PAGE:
[shniad at sfu.ca: [R-G] U.S., Britain may give more time on Iraq]
ehrbar at econ.utah.edu
Sat Jan 25 15:51:55 MST 2003
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Los Angeles Times January 24 2003
U.S., Britain may give more time on Iraq
Powell and Straw discuss letting arms monitoring proceed for weeks if they
get assurances from allies that inspections won't drag on.
By Robin Wright
Washington -- The outlines of a possible compromise on Iraq began to take
shape Thursday, as the United States and Britain seriously considered
allowing U.N. weapons inspections to continue for several weeks in hopes of
making the case with skeptical allies and public opinion.
The two allies came to no formal conclusions during talks between Secretary
of State Colin L. Powell and British Foreign Secretary Jack Straw. But both
deliberated the option of giving the arms monitors extra time in exchange
for assurances from allies that inspections won't drag on indefinitely,
according to U.S. and British officials.
"You need space to show that the policy is working and to convince public
opinion that you have let this process take its course. There's no need to
go to war in February, for example," said a British official who requested
Powell and Defense Secretary Donald H. Rumsfeld also moved to shore up
support on Capitol Hill, where some key senators have complained that the
Bush administration has failed to make a case for war. Behind closed doors,
the pair acknowledged the administration's concern over allied opposition to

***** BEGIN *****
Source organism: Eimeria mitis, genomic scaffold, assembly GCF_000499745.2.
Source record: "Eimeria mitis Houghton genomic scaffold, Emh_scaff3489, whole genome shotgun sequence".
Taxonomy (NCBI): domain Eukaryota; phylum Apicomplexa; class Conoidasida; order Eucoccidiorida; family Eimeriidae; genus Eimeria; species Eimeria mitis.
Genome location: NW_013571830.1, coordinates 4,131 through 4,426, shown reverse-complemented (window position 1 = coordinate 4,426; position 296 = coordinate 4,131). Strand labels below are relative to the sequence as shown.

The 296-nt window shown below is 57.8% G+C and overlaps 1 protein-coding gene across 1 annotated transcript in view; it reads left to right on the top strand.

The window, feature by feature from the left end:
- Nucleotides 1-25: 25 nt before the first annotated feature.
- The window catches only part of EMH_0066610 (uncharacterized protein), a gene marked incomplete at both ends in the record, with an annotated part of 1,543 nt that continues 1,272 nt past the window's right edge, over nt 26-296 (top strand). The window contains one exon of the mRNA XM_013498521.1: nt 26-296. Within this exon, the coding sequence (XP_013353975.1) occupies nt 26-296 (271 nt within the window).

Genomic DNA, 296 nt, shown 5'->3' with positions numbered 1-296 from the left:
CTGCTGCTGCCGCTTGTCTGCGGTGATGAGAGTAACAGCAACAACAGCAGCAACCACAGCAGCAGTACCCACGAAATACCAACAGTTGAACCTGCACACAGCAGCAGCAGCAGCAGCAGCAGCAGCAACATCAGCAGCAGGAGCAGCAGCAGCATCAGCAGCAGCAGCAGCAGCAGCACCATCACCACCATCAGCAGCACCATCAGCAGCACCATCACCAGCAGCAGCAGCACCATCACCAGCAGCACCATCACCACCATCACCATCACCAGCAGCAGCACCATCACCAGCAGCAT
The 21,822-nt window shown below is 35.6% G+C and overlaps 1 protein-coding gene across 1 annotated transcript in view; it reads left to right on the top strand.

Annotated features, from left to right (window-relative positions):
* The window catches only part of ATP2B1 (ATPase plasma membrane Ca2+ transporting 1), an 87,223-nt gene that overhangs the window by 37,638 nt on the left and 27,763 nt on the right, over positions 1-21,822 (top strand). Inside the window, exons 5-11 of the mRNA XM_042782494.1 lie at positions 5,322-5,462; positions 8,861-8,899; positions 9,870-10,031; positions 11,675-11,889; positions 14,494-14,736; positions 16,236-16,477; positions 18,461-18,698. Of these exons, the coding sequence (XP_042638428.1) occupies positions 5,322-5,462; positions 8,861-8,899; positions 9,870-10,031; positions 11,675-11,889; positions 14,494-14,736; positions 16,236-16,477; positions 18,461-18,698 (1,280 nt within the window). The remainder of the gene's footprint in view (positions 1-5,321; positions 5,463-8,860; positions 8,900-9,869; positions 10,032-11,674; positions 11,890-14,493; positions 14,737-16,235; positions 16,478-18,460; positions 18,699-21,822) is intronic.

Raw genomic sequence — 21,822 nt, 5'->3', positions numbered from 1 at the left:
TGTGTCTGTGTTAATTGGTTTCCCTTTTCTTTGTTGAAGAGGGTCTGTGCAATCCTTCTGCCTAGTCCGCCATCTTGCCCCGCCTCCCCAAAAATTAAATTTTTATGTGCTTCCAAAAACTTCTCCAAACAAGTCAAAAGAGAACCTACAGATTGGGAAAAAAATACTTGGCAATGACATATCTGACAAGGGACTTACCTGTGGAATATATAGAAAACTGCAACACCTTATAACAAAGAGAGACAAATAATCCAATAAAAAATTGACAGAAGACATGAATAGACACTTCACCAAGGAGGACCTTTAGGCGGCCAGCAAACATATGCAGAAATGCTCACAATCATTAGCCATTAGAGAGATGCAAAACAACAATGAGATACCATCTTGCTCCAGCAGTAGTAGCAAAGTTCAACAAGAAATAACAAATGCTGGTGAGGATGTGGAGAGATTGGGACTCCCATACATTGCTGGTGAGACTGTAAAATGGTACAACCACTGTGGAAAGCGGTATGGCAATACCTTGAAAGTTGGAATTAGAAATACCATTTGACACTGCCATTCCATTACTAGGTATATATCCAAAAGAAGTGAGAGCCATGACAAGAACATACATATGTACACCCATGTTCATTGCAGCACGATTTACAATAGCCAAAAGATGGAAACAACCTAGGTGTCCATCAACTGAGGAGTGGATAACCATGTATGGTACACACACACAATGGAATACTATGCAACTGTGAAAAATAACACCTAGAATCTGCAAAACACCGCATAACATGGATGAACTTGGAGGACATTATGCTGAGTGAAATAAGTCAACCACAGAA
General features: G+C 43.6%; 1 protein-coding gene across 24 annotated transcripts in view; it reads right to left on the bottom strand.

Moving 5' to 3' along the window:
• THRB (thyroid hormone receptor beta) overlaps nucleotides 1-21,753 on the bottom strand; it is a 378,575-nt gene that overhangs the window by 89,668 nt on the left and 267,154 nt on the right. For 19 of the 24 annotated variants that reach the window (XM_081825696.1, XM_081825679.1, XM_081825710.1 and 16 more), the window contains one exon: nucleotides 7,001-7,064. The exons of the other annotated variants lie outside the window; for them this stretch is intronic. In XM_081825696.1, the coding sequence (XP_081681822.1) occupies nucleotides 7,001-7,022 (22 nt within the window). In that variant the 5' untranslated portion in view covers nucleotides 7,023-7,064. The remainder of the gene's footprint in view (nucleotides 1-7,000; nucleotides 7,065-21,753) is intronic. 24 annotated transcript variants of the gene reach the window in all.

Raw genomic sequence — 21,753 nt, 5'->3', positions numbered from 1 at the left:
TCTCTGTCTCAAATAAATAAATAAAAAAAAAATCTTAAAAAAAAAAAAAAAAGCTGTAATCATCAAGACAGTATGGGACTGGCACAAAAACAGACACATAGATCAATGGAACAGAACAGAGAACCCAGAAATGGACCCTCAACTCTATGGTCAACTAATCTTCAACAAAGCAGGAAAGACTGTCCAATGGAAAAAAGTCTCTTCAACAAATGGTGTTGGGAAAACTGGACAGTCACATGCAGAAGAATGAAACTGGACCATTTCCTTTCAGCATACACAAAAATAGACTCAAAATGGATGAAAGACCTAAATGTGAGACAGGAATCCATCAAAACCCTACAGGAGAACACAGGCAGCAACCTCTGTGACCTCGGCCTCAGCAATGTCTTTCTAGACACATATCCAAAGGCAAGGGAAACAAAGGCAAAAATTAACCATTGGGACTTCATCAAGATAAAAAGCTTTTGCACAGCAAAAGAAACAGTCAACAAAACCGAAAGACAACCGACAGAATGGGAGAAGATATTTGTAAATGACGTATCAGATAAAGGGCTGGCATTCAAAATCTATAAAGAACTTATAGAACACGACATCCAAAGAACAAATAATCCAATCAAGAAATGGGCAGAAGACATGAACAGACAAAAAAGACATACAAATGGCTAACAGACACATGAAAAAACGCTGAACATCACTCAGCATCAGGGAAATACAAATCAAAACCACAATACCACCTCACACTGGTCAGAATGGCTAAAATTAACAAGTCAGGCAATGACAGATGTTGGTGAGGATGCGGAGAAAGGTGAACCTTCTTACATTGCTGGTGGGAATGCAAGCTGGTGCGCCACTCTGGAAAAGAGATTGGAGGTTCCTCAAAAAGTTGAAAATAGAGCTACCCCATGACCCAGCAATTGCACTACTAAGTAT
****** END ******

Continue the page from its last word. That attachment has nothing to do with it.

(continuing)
military intervention in Iraq, made most vocally this week by France and
Powell and Rumsfeld indicated that the administration is prepared to let the
U.N. teams continue their work "a little longer," maybe a month or so,
according to Sen. Joseph R. Biden Jr. (D-Del.), the ranking Democrat on the
Foreign Relations Committee.
In New York, Deputy Defense Secretary Paul D. Wolfowitz charged that Iraqi
President Saddam Hussein is blocking cooperation by Iraqi scientists under
threat of death. "We know from multiple sources that Saddam has ordered that
any scientists who cooperate during interviews will be killed, as well as
their families," he said in a speech outlining the scope of Iraq's
noncompliance at the Council on Foreign Relations.
Behind the scenes, the administration is scrambling to deflect the mounting
"We came slowly to the realization that this is a real crisis. A lot of
people thought it could be managed and the Europeans brought along," said a
well-placed U.S. official who requested anonymity.
The aggressive French and German campaign to mobilize support against war
and some "diplomatic but direct" language from Britain has now convinced
many, but not all, of the principal administration players of the need to
look for middle ground, he added.
In a spate of speeches and background briefings with senior U.S. officials
this week, the administration has worked hard to make its case that there is
evidence that Iraq is not complying with inspections, and that no "smoking
gun" is needed.
Washington has been deeply frustrated that the barometer of cooperation has
been whether or not the U.N. teams find hidden nuclear, chemical or
biological weapons or ballistic missiles and not that Hussein voluntarily
turn over known outstanding items.
Serving as the bridge between the United States and Britain's European
neighbors, London is particularly concerned with closing the growing chasm
over what to do next in Iraq, British officials said.
Britain, which has now committed one-quarter of its standing army to the
Persian Gulf region, shares the U.S. conviction that Iraq is guilty of
violating its promise to disarm, and London is prepared to stand with
Washington if the United Nations does not, according to British and White
But London also is pressing for credible evidence of one of three
circumstances, British officials say, to justify military intervention: a
"smoking gun" in the form of concealed weapons; evidence that Hussein is
lying; or tangible proof that Baghdad is blocking the inspections process.